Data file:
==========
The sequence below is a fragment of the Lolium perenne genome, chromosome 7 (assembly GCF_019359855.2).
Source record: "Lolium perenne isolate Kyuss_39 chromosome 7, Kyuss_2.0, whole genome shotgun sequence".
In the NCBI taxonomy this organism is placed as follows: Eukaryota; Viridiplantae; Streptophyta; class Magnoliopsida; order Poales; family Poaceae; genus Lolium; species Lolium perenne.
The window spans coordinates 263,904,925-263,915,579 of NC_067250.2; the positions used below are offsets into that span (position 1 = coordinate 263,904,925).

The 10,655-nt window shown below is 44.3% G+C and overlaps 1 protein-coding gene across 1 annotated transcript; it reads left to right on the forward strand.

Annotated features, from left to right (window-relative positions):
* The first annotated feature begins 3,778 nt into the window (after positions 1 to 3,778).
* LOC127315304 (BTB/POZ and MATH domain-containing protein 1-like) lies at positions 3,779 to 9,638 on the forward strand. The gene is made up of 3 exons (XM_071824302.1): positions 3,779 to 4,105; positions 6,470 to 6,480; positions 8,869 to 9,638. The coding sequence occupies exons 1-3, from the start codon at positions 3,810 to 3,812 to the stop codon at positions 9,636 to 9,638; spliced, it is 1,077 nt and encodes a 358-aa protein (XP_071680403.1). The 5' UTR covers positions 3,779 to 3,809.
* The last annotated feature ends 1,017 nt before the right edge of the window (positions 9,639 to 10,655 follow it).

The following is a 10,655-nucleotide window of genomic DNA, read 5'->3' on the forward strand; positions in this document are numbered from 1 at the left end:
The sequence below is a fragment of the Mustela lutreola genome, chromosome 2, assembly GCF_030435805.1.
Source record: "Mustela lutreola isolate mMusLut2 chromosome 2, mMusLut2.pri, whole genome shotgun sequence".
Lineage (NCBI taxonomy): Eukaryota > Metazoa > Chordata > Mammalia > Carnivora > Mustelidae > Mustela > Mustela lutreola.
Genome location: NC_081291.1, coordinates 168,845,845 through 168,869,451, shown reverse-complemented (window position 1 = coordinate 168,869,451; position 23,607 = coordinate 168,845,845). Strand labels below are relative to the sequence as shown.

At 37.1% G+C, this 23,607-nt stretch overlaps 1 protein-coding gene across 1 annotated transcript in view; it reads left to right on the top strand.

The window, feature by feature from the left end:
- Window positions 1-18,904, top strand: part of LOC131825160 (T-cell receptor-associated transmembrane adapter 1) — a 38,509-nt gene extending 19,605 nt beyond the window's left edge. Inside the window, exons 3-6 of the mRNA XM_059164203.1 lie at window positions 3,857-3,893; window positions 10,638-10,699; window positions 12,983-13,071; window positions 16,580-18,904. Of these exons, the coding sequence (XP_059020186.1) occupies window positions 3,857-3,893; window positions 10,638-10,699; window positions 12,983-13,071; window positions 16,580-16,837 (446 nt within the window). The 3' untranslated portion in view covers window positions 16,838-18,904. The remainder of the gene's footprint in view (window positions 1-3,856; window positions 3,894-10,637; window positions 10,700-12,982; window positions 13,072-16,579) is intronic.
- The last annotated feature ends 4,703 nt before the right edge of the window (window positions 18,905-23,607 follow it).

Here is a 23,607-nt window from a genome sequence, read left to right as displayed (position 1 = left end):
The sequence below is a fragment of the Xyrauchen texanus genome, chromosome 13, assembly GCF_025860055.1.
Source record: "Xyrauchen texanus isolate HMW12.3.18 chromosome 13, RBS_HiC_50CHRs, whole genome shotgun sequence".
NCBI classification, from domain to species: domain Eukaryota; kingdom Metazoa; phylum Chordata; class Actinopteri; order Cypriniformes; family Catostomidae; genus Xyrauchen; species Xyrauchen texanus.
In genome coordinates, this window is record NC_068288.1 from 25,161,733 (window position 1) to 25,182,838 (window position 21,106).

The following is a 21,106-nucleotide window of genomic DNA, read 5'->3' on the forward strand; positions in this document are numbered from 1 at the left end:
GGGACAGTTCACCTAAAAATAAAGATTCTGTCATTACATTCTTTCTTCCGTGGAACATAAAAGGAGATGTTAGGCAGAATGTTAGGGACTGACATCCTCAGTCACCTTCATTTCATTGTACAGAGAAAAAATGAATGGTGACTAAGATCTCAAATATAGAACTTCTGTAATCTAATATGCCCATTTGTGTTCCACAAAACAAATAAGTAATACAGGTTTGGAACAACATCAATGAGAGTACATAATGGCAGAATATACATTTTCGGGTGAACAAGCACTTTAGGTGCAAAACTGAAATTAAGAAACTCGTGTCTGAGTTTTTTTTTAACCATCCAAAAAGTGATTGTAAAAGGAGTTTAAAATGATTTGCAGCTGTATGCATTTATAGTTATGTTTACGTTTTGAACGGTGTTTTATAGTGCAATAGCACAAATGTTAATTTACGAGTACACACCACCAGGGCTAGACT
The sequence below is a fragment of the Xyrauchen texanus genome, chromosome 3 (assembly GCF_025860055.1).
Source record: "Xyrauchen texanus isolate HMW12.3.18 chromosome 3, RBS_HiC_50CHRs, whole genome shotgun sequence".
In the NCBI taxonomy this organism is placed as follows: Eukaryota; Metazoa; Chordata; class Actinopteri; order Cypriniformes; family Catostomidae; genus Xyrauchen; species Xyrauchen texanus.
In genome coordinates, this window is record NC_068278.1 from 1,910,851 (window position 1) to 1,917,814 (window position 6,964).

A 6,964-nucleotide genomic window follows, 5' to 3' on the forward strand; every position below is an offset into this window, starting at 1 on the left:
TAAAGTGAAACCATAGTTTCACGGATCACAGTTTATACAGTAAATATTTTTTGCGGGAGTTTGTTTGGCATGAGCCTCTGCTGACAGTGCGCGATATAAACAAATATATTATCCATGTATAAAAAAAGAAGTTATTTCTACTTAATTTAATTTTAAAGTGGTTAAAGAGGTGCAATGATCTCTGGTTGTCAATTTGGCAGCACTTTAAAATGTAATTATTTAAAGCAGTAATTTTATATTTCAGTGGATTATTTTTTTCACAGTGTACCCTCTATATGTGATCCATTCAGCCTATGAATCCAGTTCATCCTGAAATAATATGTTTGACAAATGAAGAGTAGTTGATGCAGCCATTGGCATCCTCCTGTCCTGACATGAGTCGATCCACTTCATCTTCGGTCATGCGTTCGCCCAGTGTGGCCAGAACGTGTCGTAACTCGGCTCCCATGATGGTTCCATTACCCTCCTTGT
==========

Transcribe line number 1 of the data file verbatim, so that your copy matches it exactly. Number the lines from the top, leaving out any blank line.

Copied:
The sequence below is a fragment of the Lolium perenne genome, chromosome 7 (assembly GCF_019359855.2).